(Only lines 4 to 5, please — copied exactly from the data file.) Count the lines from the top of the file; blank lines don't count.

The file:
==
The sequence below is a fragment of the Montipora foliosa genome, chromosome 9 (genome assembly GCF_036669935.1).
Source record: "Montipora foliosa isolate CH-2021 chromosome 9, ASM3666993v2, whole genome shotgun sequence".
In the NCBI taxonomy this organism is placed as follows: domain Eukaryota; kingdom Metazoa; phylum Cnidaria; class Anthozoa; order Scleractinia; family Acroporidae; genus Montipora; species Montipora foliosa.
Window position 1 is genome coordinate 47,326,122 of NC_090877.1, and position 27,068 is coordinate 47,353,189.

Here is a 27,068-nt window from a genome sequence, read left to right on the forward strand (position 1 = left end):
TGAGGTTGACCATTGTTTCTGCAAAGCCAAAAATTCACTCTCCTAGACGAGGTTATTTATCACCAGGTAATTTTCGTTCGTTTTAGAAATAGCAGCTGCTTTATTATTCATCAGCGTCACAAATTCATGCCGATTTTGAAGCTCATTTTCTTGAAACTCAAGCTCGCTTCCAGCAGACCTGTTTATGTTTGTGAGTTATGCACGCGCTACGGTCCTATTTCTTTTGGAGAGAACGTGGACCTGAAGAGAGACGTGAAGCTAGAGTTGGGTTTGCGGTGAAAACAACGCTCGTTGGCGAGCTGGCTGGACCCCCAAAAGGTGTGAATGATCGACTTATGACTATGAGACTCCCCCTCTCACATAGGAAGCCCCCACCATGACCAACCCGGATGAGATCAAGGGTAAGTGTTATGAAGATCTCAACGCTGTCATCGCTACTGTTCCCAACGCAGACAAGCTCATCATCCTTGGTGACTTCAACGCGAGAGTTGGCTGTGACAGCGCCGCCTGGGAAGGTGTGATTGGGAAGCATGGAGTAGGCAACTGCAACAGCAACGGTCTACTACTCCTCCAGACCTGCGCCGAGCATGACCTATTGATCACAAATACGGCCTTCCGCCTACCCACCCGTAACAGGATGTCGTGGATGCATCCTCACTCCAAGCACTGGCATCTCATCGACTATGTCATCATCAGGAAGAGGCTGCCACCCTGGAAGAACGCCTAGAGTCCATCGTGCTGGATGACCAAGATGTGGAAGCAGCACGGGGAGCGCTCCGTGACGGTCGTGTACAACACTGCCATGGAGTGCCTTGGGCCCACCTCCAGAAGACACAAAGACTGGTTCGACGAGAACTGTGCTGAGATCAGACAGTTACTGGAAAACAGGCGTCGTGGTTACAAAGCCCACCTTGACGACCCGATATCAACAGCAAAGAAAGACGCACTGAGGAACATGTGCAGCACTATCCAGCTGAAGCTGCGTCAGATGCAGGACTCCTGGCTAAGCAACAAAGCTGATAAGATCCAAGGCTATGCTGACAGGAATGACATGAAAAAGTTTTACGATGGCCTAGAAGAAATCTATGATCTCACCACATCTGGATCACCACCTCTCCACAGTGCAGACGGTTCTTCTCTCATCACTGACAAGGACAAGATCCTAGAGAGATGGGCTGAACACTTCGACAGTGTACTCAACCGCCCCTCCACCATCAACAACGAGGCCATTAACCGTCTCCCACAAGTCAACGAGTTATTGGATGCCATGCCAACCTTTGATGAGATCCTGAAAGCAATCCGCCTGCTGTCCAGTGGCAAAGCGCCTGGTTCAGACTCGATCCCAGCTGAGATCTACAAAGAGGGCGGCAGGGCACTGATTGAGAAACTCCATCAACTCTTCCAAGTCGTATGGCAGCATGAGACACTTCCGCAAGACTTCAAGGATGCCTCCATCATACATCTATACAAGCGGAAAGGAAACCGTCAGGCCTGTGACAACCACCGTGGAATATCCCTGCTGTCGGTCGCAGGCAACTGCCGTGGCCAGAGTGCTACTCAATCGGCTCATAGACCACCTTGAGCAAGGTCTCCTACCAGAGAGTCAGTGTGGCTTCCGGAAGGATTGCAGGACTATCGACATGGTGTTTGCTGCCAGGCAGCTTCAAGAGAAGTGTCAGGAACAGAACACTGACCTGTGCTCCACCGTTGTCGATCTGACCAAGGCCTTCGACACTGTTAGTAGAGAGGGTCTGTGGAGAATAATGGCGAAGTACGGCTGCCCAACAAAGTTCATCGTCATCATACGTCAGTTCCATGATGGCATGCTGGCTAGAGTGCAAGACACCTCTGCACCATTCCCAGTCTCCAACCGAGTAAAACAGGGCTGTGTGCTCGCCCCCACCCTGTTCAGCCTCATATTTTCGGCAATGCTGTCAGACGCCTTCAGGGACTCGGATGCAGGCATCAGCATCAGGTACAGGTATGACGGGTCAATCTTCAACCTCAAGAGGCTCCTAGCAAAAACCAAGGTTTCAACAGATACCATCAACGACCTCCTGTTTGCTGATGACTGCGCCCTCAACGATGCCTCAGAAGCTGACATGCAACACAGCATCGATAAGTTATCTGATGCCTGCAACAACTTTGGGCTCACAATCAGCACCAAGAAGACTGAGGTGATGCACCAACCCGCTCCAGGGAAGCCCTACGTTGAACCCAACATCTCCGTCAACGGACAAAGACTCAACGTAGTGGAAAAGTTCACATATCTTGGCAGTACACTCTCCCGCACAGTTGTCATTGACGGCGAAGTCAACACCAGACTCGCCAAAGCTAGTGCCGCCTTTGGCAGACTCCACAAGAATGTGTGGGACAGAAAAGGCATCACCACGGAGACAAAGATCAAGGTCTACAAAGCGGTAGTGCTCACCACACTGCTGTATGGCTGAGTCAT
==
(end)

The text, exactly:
Window position 1 is genome coordinate 47,326,122 of NC_090877.1, and position 27,068 is coordinate 47,353,189.

Here is a 27,068-nt window from a genome sequence, read left to right on the forward strand (position 1 = left end):